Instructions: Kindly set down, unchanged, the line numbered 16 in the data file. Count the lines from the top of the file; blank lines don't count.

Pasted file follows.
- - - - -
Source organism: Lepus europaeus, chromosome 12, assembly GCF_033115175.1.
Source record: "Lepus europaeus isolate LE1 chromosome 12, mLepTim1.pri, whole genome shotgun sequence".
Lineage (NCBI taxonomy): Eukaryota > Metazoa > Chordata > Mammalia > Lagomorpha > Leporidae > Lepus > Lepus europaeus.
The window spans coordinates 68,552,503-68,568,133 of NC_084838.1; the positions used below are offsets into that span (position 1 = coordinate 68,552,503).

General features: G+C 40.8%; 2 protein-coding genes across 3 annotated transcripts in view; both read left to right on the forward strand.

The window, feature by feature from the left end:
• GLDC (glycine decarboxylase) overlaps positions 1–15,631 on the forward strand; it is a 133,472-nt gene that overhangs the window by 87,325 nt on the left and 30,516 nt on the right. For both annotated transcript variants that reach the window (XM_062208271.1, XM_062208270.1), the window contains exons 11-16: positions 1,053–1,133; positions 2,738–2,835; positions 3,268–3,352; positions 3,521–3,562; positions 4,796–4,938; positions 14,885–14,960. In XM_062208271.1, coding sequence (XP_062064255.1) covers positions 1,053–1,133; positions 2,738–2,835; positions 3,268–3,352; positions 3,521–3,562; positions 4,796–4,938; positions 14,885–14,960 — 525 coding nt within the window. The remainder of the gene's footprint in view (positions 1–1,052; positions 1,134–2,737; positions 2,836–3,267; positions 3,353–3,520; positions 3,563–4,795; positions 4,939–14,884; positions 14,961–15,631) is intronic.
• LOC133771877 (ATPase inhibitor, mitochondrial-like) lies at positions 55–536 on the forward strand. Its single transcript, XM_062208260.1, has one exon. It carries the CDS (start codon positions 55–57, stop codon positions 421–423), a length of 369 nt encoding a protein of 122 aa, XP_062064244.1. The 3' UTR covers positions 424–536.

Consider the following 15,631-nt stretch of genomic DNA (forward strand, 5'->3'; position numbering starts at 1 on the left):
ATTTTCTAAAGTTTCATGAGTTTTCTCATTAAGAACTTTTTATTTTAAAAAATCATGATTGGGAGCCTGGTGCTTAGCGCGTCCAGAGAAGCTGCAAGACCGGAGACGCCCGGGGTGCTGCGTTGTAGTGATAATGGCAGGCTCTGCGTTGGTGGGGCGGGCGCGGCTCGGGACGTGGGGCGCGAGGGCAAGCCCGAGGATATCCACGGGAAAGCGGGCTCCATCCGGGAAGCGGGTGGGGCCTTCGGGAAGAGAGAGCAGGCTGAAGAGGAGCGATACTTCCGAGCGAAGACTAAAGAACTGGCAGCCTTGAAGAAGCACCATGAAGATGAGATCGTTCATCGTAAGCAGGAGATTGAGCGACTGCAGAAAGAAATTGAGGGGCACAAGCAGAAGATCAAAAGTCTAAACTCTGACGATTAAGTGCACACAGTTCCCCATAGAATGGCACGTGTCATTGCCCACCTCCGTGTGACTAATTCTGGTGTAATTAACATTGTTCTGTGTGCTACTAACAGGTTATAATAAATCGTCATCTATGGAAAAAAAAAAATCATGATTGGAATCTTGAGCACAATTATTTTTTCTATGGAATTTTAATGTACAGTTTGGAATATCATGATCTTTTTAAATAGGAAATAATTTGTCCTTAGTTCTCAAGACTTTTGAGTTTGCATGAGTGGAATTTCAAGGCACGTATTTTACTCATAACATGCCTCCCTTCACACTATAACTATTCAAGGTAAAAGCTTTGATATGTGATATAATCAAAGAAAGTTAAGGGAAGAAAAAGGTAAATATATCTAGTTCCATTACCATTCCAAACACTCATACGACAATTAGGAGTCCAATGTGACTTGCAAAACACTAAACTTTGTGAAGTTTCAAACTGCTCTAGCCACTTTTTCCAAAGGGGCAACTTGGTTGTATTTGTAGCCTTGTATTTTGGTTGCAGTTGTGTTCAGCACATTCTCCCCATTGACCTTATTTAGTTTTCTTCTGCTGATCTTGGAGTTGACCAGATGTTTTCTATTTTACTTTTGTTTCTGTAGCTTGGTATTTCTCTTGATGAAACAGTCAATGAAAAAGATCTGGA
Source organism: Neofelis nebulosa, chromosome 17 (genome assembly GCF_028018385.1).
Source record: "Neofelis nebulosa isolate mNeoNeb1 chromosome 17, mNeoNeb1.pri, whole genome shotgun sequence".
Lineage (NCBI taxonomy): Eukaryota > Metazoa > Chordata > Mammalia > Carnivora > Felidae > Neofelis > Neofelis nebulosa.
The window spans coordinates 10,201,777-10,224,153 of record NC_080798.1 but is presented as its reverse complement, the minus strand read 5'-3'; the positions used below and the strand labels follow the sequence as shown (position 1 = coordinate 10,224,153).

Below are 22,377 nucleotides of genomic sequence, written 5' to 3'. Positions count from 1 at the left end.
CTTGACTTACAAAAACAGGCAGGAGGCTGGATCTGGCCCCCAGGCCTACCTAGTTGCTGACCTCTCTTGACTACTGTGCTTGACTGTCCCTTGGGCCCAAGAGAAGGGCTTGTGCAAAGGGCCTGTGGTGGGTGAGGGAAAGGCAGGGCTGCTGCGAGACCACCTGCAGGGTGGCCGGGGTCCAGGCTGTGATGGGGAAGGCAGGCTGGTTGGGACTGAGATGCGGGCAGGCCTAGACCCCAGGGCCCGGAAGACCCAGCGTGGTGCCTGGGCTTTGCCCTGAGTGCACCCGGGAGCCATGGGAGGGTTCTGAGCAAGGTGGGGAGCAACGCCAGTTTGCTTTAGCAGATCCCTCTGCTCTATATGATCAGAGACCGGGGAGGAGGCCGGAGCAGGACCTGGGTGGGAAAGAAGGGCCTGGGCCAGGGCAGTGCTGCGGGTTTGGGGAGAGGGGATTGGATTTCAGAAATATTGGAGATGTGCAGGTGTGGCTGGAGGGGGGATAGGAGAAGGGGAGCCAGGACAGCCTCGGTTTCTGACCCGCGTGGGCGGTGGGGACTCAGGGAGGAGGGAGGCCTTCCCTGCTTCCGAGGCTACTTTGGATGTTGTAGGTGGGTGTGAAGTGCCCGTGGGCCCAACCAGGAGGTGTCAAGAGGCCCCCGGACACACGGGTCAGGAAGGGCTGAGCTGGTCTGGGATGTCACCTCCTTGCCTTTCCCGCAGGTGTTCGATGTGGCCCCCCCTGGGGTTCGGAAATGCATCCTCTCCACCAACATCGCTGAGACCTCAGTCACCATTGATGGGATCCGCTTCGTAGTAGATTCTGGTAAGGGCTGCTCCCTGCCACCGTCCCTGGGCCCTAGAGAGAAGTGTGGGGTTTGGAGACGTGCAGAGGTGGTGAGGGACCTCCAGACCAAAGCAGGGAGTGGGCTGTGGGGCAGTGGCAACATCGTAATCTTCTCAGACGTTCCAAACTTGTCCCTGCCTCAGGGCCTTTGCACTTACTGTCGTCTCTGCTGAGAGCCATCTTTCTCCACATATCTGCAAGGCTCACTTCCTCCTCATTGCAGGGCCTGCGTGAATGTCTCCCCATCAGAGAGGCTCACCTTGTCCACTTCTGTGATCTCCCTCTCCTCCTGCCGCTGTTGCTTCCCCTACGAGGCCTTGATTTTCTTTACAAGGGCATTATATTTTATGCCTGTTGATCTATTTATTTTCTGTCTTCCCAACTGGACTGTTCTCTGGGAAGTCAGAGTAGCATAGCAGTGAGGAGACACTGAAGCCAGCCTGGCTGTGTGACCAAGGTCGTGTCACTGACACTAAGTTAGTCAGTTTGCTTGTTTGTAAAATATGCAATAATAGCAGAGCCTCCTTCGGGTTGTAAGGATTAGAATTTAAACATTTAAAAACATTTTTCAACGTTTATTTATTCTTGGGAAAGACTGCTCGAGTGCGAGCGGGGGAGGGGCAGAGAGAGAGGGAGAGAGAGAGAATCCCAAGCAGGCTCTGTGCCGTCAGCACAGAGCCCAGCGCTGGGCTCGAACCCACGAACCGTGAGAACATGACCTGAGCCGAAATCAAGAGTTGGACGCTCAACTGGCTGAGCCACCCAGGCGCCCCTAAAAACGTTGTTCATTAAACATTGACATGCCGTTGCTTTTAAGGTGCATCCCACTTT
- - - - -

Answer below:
CTTGACTTACAAAAACAGGCAGGAGGCTGGATCTGGCCCCCAGGCCTACCTAGTTGCTGACCTCTCTTGACTACTGTGCTTGACTGTCCCTTGGGCCCAAGAGAAGGGCTTGTGCAAAGGGCCTGTGGTGGGTGAGGGAAAGGCAGGGCTGCTGCGAGACCACCTGCAGGGTGGCCGGGGTCCAGGCTGTGATGGGGAAGGCAGGCTGGTTGGGACTGAGATGCGGGCAGGCCTAGACCCCAGGGCCCGGAAGACCCAGCGTGGTGCCTGGGCTTTGCCCTGAGTGCACCCGGGAGCCATGGGAGGGTTCTGAGCAAGGTGGGGAGCAACGCCAGTTTGCTTTAGCAGATCCCTCTGCTCTATATGATCAGAGACCGGGGAGGAGGCCGGAGCAGGACCTGGGTGGGAAAGAAGGGCCTGGGCCAGGGCAGTGCTGCGGGTTTGGGGAGAGGGGATTGGATTTCAGAAATATTGGAGATGTGCAGGTGTGGCTGGAGGGGGGATAGGAGAAGGGGAGCCAGGACAGCCTCGGTTTCTGACCCGCGTGGGCGGTGGGGACTCAGGGAGGAGGGAGGCCTTCCCTGCTTCCGAGGCTACTTTGGATGTTGTAGGTGGGTGTGAAGTGCCCGTGGGCCCAACCAGGAGGTGTCAAGAGGCCCCCGGACACACGGGTCAGGAAGGGCTGAGCTGGTCTGGGATGTCACCTCCTTGCCTTTCCCGCAGGTGTTCGATGTGGCCCCCCCTGGGGTTCGGAAATGCATCCTCTCCACCAACATCGCTGAGACCTCAGTCACCATTGATGGGATCCGCTTCGTAGTAGATTCTGGTAAGGGCTGCTCCCTGCCACCGTCCCTGGGCCCTAGAGAGAAGTGTGGGGTTTGGAGACGTGCAGAGGTGGTGAGGGACCTCCAGACCAAAGCAGGGAGTGGGCTGTGGGGCAGTGGCAACATCGTAATCTTCTCAGACGTTCCAAACTTGTCCCTGCCTCAGGGCCTTTGCACTTACTGTCGTCTCTGCTGAGAGCCATCTTTCTCCACATATCTGCAAGGCTCACTTCCTCCTCATTGCAGGGCCTGCGTGAATGTCTCCCCATCAGAGAGGCTCACCTTGTCCACTTCTGTGATCTCCCTCTCCTCCTGCCGCTGTTGCTTCCCCTACGAGGCCTTGATTTTCTTTACAAGGGCATTATATTTTATGCCTGTTGATCTATTTATTTTCTGTCTTCCCAACTGGACTGTTCTCTGGGAAGTCAGAGTAGCATAGCAGTGAGGAGACACTGAAGCCAGCCTGGCTGTGTGACCAAGGTCGTGTCACTGACACTAAGTTAGTCAGTTTGCTTGTTTGTAAAATATGCAATAATAGCAGAGCCTCCTTCGGGTTGTAAGGATTAGAATTTAAACATTTAAAAACATTTTTCAACGTTTATTTATTCTTGGGAAAGACTGCTCGAGTGCGAGCGGGGGAGGGGCAGAGAGAGAGGGAGAGAGAGAGAATCCCAAGCAGGCTCTGTGCCGTCAGCACAGAGCCCAGCGCTGGGCTCGAACCCACGAACCGTGAGAACATGACCTGAGCCGAAATCAAGAGTTGGACGCTCAACTGGCTGAGCCACCCAGGCGCCCCTAAAAACGTTGTTCATTAAACATTGACATGCCGTTGCTTTTAAGGTGCATCCCACTTT